Best-in-Class Innovator: Specialty Print Communications Isn't Just an 'Also-Ran, Me-Too' Printer
Let’s first be clear about what “innovation” for printing companies isn’t.
It’s not merely about acquiring new technology (although technology typically serves as a catalyst for innovation).
It’s not necessarily about producing things that no one else has produced before (although this kind of inventiveness is one sure sign of a company that deserves to be called innovative).
The stories of the six printing companies profiled for our Innovators series suggest that when we speak in practical terms about a relentless drive for improved performance, we come nearer to the heart of what “innovation” in the printing business really means.
No company achieves operational excellence without rethinking time-honored production routines and replacing them, when need be, with processes that work better. That’s innovation. So is the continuous effort made to set new benchmarks of productivity and efficiency on behalf of customers — because a company determined to excel will never hesitate to innovate its way to the next level of excellence.
Companies dedicated to pursuing this kind of innovation may well be the ones with the latest-and-greatest gear in their production departments and the most dazzling applications coming out of them. But make no mistake about why the capability is there or what fundamental strategic purpose it serves.
We’ll let our source pick up the explanation from here.
It’s one thing to realize, as Adam LeFebvre, president of Specialty Print Communications (SPC) , did in 2003, that “just being an also-ran, me-too printer was not going to be the wave of the future” in the mature, but tumultuous, industry printing had become. It’s another to act on that insight by remaking the company from top to bottom and laser-focusing its strategy on “something that wasn’t going to sunset.”
The LeFebvre family did it through aggressive investment in technologies for data-driven direct mail — a market that, until 10 years ago, Specialty Print Communications had never touched. Today the Niles, Ill.-based company produces more than one billion mail pieces per year, many of them on behalf of online retailers discovering how powerful the outreach an envelope in a mailbox can make.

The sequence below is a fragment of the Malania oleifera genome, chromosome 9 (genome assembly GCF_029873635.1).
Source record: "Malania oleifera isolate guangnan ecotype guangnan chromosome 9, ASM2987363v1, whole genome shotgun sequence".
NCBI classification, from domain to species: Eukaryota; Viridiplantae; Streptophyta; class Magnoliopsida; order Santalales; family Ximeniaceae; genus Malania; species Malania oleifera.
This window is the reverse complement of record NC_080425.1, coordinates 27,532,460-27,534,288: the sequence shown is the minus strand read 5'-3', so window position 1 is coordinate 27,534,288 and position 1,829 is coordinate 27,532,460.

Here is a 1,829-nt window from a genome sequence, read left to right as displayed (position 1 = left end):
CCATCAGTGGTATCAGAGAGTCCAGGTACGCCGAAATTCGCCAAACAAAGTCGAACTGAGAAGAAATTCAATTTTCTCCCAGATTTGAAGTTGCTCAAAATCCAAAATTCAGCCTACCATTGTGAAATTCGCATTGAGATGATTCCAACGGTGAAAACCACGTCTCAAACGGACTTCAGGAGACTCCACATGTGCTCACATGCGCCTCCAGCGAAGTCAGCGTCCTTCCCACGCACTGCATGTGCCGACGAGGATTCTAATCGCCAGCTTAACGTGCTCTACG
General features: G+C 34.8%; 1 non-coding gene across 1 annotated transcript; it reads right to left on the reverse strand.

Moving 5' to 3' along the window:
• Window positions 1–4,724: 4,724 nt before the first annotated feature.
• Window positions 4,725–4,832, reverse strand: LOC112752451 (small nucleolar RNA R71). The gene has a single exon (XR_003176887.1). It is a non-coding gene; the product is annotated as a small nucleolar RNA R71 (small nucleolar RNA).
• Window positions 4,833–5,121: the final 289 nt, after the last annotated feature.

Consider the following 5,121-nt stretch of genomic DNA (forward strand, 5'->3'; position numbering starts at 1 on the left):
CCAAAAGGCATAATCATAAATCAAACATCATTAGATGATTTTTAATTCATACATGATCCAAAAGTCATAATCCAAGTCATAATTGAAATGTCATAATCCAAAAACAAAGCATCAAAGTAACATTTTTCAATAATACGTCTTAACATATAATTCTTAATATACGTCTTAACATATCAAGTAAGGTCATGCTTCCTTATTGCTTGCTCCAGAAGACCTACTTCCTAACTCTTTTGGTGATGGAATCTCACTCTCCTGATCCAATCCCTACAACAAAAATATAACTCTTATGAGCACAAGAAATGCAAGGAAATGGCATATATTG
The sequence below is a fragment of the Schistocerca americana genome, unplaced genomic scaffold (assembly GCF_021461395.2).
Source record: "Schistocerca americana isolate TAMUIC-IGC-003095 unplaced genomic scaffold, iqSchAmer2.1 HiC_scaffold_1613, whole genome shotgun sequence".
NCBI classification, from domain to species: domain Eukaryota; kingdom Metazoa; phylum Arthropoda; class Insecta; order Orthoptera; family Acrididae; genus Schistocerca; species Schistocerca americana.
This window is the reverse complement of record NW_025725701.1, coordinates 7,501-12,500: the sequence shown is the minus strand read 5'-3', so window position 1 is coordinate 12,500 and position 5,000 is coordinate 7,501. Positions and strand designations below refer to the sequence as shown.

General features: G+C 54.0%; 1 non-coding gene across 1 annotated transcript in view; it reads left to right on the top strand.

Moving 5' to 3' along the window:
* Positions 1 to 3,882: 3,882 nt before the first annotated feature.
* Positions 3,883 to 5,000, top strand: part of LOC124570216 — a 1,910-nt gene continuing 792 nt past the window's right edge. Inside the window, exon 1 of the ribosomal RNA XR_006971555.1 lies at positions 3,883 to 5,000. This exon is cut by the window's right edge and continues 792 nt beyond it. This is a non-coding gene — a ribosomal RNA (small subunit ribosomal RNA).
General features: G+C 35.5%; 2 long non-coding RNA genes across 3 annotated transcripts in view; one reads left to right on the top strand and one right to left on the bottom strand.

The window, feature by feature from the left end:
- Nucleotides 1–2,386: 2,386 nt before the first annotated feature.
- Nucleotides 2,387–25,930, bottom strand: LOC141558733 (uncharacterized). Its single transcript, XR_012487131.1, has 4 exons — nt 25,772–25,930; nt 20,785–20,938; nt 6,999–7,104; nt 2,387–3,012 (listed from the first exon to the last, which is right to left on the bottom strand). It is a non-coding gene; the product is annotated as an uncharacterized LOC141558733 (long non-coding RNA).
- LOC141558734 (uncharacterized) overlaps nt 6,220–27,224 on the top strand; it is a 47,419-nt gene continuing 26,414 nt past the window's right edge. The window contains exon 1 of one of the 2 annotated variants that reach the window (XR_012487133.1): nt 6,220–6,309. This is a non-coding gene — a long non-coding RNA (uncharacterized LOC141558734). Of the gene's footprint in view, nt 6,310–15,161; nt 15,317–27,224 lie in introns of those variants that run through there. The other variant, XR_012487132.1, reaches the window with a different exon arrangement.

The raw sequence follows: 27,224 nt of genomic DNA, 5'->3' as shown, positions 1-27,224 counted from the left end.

LeFebvre says that a $25 million capex program from 2003 to 2006 modernized production at the company, which he started as a 22-year-old with three employees in 1996. Since then, organic growth has transformed SPC into a $90 million enterprise serving Fortune 100 and larger companies in the retail, financial, insurance, travel, loyalty program and e-retail market segments.
The main engine of growth has been direct mail, which LeFebvre began targeting in 2008 when he acquired the assets of a bankrupt lettershop. “Everyone thought we were a little bit kooky” to make such a bold move and become more heavily leveraged in that recession-darkened year, he recalls.
What the skeptics weren’t appreciating was the enduring appeal of direct mail, especially for online marketers. “Sending a piece of tangible mail is like the new brick-and-mortar,” LeFebvre says, explaining that an e-tailer “legitimizes” its business model when it demonstrates that it “spent real, tangible money to put a real, tangible asset into your hands.”
SPC caters to the demand with a mix of offset, digital and hybrid offset/digital production. Digital, the newest element, includes three high-volume production inkjet systems from Canon Solutions America: an Océ VarioPrint i300 sheetfed color press; an Océ ProStream 1000 continuous-feed color press; and a continuous-feed Océ ColorStream 3000. LeFebvre says he’d eventually like to have “genuine redundancy” on all three of the devices, which are well-suited to direct mail applications.
Hybrid production consists of the Kodak Prosper inkjet imprinting system running in-line on the company’s 261⁄2˝ and 38˝ web offset equipment at 2,000 fpm. Combined with in-line finishing, LeFebvre says, variable color and black-and-white
inkjetting over offset makes it possible to complete complex direct mail formats in a single, high-speed pass.
No matter what the method, the goal is always to “put some wow into it — more ‘open-me’” on the front of the mailing piece. LeFebvre’s team includes a creative department whose job is to design these kinds of “paper architecture opportunities” for clients to take advantage of.
His near-term plan is to keep the company moving steadily forward in “the one big lane” of direct mail production that accounts for so much of its success. “In classic SPC fashion,” LeFebvre declares, “we’ll continue to be as good as we can possibly be in what we are expert at.”